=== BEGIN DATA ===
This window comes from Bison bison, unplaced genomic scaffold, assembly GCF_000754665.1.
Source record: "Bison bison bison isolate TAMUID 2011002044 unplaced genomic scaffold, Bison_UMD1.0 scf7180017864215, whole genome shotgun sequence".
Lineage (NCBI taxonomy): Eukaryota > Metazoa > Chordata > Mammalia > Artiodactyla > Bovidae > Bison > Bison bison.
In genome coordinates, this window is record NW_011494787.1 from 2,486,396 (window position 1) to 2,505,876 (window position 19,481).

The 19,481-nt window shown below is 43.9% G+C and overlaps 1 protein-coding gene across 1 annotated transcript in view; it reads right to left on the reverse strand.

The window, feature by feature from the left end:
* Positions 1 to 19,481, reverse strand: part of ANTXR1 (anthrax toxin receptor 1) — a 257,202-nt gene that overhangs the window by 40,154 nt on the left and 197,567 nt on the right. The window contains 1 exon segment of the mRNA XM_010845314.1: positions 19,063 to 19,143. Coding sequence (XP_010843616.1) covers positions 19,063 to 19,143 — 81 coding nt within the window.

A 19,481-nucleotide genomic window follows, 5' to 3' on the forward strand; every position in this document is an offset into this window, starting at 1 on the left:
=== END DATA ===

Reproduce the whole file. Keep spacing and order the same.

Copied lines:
This window comes from Bison bison, unplaced genomic scaffold, assembly GCF_000754665.1.
Source record: "Bison bison bison isolate TAMUID 2011002044 unplaced genomic scaffold, Bison_UMD1.0 scf7180017864215, whole genome shotgun sequence".
Lineage (NCBI taxonomy): Eukaryota > Metazoa > Chordata > Mammalia > Artiodactyla > Bovidae > Bison > Bison bison.
In genome coordinates, this window is record NW_011494787.1 from 2,486,396 (window position 1) to 2,505,876 (window position 19,481).

The 19,481-nt window shown below is 43.9% G+C and overlaps 1 protein-coding gene across 1 annotated transcript in view; it reads right to left on the reverse strand.

The window, feature by feature from the left end:
* Positions 1 to 19,481, reverse strand: part of ANTXR1 (anthrax toxin receptor 1) — a 257,202-nt gene that overhangs the window by 40,154 nt on the left and 197,567 nt on the right. The window contains 1 exon segment of the mRNA XM_010845314.1: positions 19,063 to 19,143. Coding sequence (XP_010843616.1) covers positions 19,063 to 19,143 — 81 coding nt within the window.

A 19,481-nucleotide genomic window follows, 5' to 3' on the forward strand; every position in this document is an offset into this window, starting at 1 on the left: